With a data-first mindset, people approach how systems are built differently. They will prioritize things like data capture and validation so that high data quality is embedded in a system.

Members of organizations will understand how improved data quality can yield deep, data-driven insights. For this to happen, leaders should be prepared to drive three important principles home within their organizations. Then, the data-first mindset can win out.

 Shifting to A Data-First Mindset in Insurance

Data is viewed as a byproduct of our business rather than central to our business. Sure, data is important. Insurance professionals understand that. However, when you view data to be central to the insurance process, we are much more likely to prioritize data quality in a way that facilitates analysis and, ultimately, data oriented products and services.

This idealist point of view doesn’t necessarily mean that more is always better. If we see data as an asset that is central to our business, then we will be much more likely to invest the time and energy into considering how to best preserve and leverage that asset.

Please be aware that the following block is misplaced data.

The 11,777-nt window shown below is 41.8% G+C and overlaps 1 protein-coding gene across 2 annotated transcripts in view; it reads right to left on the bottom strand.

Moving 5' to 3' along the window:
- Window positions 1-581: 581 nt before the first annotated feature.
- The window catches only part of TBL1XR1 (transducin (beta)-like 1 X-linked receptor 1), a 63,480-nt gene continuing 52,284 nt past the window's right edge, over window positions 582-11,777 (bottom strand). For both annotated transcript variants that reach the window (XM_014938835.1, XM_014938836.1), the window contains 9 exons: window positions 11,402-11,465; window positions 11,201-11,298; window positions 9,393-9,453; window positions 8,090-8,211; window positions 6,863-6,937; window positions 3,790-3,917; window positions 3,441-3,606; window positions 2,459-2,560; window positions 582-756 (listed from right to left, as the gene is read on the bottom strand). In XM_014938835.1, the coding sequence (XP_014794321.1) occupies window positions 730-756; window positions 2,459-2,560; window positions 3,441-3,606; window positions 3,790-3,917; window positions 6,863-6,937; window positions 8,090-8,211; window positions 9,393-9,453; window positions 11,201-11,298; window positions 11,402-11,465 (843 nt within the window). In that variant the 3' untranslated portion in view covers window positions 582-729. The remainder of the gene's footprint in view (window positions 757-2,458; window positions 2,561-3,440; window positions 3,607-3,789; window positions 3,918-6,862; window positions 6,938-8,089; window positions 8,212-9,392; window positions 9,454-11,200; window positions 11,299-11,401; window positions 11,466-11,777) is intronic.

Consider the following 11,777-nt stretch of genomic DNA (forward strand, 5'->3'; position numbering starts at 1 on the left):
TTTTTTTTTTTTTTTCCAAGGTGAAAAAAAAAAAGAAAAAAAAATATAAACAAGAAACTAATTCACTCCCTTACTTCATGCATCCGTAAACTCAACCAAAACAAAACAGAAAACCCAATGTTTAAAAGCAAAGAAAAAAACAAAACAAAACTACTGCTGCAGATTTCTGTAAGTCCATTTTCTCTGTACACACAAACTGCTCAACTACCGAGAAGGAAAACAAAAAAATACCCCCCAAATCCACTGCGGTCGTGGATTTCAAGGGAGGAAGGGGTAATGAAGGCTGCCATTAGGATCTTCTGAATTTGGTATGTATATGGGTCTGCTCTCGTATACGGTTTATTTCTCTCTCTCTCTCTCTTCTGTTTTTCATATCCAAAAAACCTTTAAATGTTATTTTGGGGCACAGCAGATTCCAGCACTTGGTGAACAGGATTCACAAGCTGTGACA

We will contemplate which data is necessary versus that which is not. Team members will invest in strategies that facilitate sharing and aggregation. Everyone will emphasize validation and automation to ensure we have high data quality. All of these things are a natural extension of thinking data first.

It is easier to spend money than it is to change behavior, but to implement a data-first strategy, behavioral change is necessary. If you have ever tried losing weight, you know that changing your actions is crucial to success. It’s tough to lose weight if you can’t bring yourself to eat differently or exercise more. While this is really simple in concept, it is extremely difficult to put it into practice. The same is true for people in organizations.

Like many industries, insurance has a habit of spending money on tools or systems (even people) while failing to change associated behaviors. We are creatures of habit, and bad habits can be formalized in processes that lead to poor data quality.